Inflammatory markers differ between subjects with appendicitis and controls. Markers of inflammation differ in serum compared with intraperitoneal fluid. Among subjects with appendicitis, inflammatory markers differ between subjects with and without perforation.
Twenty-four children who underwent an appendectomy. Group A (n = 19) consisted of patients with appendicitis and group N (n = 5) of patients with normal appendixes.
Main Outcome Measures
Serum and peritoneal levels of interleukin (IL)8, IL-10, granulocyte colony-stimulating factor, interferon γ soluble intercellular adhesion molecule-1, matrix metalloproteinase-9, and tissue inhibitor of metalloproteinases-1 were measured by enzyme-linked immunosorbent assay.
Age, sex, complete blood count, C-reactive protein level, and serum cytokines did not significantly differ by group. Peritoneal concentrations of interleukin-8 (mean ± SD, 1416.8 ± 1436 pg/mL vs 48 ± 74.4 pg/mL, P = .001), IL-10 (mean ± SD, 3085 ± 5893 pg/mL vs 84 ± 46 pg/mL, P = .02), matrix metalloproteinase-9 (mean ± SD, 1784 ± 1225.1 ng/mL vs 435 ± 563 ng/mL, P = .03), and tissue inhibitor of metalloproteinases-1 (mean ± SD, 8939.2 ± 7312.2 ng/mL vs 602.1 ± 345.6 ng/mL, P<.001) were significantly different in group A compared with group N. When compared by perforation (n = 8 with perforation vs n = 11 without perforation), peritoneal granulocyte colony-stimulating factor levels were elevated in subjects with perforation (mean ± SD, 4.3 ± 14.4 pg/mL vs 62.7 ± 79.2 pg/mL, P = .02). Although serum tissue inhibitor of metalloproteinases-1 was not different between groups N and A, it was significantly different between group N and patients with a perforated appendicitis (mean ± SD, 205.9 ± 43.8 ng/mL vs 3068.9 ± 5122.4 ng/mL, P = .04).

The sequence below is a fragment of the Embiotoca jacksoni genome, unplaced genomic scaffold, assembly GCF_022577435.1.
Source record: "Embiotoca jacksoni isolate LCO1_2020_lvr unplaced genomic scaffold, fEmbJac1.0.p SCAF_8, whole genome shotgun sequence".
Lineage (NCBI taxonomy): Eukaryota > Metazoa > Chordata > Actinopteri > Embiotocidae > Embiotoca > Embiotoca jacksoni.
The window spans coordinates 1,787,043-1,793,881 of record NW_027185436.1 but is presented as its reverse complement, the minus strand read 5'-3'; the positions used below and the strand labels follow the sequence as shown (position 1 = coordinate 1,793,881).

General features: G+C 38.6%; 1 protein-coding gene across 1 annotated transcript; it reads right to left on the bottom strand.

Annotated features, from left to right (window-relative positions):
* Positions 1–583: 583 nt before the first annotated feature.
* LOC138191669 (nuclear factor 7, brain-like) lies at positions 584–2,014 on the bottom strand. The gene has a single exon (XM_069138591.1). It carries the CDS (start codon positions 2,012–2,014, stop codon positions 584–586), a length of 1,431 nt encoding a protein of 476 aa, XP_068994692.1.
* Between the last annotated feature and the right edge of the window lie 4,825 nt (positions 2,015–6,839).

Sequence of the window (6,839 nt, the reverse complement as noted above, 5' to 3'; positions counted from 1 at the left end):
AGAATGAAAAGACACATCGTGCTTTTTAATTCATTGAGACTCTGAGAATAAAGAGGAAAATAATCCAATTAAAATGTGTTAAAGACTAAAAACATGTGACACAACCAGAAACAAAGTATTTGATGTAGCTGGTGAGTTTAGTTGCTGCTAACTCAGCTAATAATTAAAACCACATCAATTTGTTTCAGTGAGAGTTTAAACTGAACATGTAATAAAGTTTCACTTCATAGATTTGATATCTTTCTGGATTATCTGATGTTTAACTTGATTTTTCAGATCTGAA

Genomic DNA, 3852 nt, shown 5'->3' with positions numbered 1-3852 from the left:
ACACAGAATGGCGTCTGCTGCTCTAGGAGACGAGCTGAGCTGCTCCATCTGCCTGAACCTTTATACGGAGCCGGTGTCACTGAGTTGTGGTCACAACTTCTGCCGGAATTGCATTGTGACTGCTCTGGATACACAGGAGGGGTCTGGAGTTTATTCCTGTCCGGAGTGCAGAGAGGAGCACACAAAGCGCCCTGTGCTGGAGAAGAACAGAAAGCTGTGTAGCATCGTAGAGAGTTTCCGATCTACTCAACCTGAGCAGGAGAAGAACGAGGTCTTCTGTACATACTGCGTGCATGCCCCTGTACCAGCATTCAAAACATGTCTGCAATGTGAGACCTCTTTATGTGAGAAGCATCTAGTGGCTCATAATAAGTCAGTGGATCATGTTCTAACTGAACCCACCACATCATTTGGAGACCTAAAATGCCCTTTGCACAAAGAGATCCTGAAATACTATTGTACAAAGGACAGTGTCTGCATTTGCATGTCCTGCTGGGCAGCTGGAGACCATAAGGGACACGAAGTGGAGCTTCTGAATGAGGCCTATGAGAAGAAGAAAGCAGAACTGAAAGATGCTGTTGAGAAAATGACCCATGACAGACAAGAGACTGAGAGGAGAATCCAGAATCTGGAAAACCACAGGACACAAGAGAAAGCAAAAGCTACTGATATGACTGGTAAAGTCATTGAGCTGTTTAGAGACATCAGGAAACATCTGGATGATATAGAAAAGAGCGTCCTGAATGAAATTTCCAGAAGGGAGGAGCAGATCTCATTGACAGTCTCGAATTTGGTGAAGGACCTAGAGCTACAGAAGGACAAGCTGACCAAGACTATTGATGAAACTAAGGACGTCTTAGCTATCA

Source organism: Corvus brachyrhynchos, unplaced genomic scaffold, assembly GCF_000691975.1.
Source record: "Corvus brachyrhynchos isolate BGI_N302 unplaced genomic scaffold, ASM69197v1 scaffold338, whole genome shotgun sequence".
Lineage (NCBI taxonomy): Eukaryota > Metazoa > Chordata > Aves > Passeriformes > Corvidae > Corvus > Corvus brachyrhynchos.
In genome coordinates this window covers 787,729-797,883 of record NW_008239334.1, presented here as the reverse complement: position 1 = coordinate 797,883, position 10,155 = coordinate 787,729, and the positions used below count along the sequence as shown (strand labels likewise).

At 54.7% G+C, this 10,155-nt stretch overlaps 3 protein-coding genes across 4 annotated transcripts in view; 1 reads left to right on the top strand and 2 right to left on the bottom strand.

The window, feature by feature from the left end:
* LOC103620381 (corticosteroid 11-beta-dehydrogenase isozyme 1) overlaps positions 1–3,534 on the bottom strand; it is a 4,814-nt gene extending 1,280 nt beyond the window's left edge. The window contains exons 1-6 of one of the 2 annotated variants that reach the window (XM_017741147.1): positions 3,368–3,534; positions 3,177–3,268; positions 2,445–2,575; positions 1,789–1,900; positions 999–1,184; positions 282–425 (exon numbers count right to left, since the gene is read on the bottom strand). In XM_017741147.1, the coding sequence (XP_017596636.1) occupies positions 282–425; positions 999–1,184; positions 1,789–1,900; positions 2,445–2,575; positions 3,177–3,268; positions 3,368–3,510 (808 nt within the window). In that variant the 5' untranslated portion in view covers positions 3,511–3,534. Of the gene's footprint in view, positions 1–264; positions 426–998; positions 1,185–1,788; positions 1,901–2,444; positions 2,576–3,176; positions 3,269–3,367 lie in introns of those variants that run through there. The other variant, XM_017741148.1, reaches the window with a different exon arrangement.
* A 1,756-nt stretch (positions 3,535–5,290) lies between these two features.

Presently, it is not practical to differentiate appendicitis in a pediatric population from other causes of abdominal pain based on the detection of systemic inflammatory response markers.